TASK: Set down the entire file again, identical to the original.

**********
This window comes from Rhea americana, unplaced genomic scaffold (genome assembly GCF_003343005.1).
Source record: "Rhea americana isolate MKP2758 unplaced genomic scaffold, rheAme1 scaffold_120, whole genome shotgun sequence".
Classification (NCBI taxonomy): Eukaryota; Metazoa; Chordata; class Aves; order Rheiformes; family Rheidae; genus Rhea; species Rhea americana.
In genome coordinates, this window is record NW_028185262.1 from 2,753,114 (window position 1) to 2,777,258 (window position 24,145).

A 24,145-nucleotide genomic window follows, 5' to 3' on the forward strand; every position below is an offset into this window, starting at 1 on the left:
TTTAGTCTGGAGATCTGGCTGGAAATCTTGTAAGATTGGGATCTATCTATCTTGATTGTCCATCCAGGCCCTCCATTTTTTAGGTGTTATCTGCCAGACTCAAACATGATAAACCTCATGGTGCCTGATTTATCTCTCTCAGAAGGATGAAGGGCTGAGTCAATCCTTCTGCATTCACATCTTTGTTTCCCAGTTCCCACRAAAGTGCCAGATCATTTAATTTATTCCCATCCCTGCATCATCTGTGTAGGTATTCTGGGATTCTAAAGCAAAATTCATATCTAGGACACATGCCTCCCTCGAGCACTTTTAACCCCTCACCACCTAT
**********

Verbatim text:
This window comes from Rhea americana, unplaced genomic scaffold (genome assembly GCF_003343005.1).
Source record: "Rhea americana isolate MKP2758 unplaced genomic scaffold, rheAme1 scaffold_120, whole genome shotgun sequence".
Classification (NCBI taxonomy): Eukaryota; Metazoa; Chordata; class Aves; order Rheiformes; family Rheidae; genus Rhea; species Rhea americana.
In genome coordinates, this window is record NW_028185262.1 from 2,753,114 (window position 1) to 2,777,258 (window position 24,145).

A 24,145-nucleotide genomic window follows, 5' to 3' on the forward strand; every position below is an offset into this window, starting at 1 on the left:
TTTAGTCTGGAGATCTGGCTGGAAATCTTGTAAGATTGGGATCTATCTATCTTGATTGTCCATCCAGGCCCTCCATTTTTTAGGTGTTATCTGCCAGACTCAAACATGATAAACCTCATGGTGCCTGATTTATCTCTCTCAGAAGGATGAAGGGCTGAGTCAATCCTTCTGCATTCACATCTTTGTTTCCCAGTTCCCACRAAAGTGCCAGATCATTTAATTTATTCCCATCCCTGCATCATCTGTGTAGGTATTCTGGGATTCTAAAGCAAAATTCATATCTAGGACACATGCCTCCCTCGAGCACTTTTAACCCCTCACCACCTAT